What is the significance of the Magna Carta?
I recently read an article in the American Bar Association Journal online concerning a speech that United States Supreme Court Chief Justice John Roberts gave recently about the significance of the Magna Carta.
As you may recall, many of the Barons in England were disgruntled with the King John I. What they really wanted to do was to replace King John but they didn’t have a favorable replacement. As an alternative, King John met them at Runnymede on the bank of the River Thames, which is not far from Windsor. The purpose was to limit the arbitrary powers of the King so that the things that he imposed on the people were backed by the “law of the land”.
The Charter of Liberties had been sealed by Henry I in 1100, which had specific limitations on King Henry 1. On 15 June 1215, King John placed his seal on the Magna Carta. The Magna Carta is also known as the Magna Carta
Libertatum and The Great Charter of the Liberties of England. It is written in Latin. Though the Charter was not numbered, clause 61 gave the Barons the right to overrule the King if he defied the Charter through the unanimous consent of twenty-five Barons. Such action would allow the Barons to seize the King’s castles and possessions if necessary through a medieval legal practice that was known as distraint. King John was unhappy about that clause and renounced it as soon as the Baron’s left. The Pope, Innocent II was a supporter of King John at the time (he had previously excommunicated John in 1209) and renounced the Magna Carta.
The Barons realized that King John would never accept the Magna Carta and began to look for a new King. A civil war occurred called the First Barons War. The Crown was offered to Prince Louis of France, who also prolonged the War along with the rebel Barons. King John died in 1216, paving the way for the Magna Carta’s implementation into English law and John’s, minor son, Henry III was crowned as King. King Henry III had further influence over the Magna Carta after he obtained the age of majority though he reduced the number of clauses. The influence of the Magna Carta was further expanded under King Edward I in 1297 and was Constitutionally more important. Even though one half of the Magna Carta had been repealed by the mid 1800’s, it was responsible for representative government, due process and sentences to fit the severity of crimes among many other things. Many of these ideals were carried into the Colonies and became a part of the framework of the Unites States Constitution.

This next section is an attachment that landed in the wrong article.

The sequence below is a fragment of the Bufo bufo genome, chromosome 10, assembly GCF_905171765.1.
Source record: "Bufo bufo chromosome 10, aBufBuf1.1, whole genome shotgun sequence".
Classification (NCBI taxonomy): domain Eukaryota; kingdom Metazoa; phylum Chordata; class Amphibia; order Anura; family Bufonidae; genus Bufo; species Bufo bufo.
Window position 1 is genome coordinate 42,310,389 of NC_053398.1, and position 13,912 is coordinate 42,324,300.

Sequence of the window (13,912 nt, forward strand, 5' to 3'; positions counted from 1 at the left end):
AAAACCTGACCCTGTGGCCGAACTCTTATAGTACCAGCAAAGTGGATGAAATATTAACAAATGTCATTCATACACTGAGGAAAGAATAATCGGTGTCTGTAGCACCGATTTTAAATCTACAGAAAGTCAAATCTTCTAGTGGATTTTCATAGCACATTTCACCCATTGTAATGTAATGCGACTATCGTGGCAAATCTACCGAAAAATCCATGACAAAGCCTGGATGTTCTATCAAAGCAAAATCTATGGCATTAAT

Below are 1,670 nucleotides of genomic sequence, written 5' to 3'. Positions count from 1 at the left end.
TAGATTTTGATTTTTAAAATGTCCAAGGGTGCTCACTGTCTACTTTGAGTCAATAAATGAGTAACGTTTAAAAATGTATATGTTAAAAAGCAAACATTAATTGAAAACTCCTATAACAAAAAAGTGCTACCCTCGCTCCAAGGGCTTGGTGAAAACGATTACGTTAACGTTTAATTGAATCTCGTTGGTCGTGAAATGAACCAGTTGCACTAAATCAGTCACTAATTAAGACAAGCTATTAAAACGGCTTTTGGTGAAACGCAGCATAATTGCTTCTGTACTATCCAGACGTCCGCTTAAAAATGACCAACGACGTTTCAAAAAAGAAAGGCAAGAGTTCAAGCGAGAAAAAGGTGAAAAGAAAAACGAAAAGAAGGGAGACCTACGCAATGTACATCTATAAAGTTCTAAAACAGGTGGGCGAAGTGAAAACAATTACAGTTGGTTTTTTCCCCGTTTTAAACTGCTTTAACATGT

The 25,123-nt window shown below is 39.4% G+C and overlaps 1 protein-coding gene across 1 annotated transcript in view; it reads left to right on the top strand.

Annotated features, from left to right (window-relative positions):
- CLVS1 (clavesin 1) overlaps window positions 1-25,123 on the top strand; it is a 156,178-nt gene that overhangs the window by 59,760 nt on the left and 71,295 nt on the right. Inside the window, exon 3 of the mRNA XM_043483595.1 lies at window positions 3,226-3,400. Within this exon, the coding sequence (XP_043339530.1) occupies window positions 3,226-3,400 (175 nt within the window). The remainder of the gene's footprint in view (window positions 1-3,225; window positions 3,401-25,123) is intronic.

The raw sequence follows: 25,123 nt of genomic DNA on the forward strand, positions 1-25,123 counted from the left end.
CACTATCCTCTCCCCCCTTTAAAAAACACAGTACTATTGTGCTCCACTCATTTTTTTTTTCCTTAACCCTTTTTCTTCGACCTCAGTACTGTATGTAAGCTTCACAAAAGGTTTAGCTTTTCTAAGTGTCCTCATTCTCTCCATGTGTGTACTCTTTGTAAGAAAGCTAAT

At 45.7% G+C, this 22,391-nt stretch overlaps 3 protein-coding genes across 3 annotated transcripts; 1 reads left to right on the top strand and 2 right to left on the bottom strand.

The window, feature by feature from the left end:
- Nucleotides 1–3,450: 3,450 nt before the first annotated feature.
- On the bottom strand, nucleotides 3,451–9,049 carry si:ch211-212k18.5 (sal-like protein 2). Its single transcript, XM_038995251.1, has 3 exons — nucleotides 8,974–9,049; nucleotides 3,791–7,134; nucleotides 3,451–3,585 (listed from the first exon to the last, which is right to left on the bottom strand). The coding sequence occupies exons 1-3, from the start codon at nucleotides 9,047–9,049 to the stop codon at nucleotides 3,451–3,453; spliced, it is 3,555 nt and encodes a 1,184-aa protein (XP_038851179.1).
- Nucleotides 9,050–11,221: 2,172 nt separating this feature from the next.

Chief Justice John Roberts delivered speech about the Magna Carta and its influence on American law was a part of the 800th anniversary commemoration of it’s signing as it approaches next year. At the outset he told of a tour guide at Runnymede after the tour guide’s main presentation had ended. The tour guide asked the group if they had questions. One gentleman raised his hand and asked the guide when the Magna Carta was signed. The guide replied 1215, to which the gentleman in the group turned to his wife and said, “See, I told you we shouldn’t have stopped for lunch. We just missed it.” Chief Justice Roberts drew great laughs for that and followed by saying, “ If you don’t like that, you try coming up with a Magna Carta joke”.
Roberts went on to say, "We live in an era in which sharp partisan divides within our political branches have shaken public faith in government across the board." Roberts went on to point out that an independent judiciary can help remedy partisan disputes by exercising independent and sound decisions.
Today, three parts of the Magna Carta (as sent forth under Edward I) exist in English law; those being (1) Clause 1 and the freedom of the English Church; Clause 9 and the “ancient liberties” of the City of London and Clause 29 and the right to due process.
As this article has only touched on the history and content of the Magna Carta I would urge you to read further on this great document.
This article is informative only and not meant to be all inclusive. Additionally this article does not serve as legal advice to the reader and does not constitute an attorney- client relationship. The reader should seek counsel from their attorney should any questions exist.
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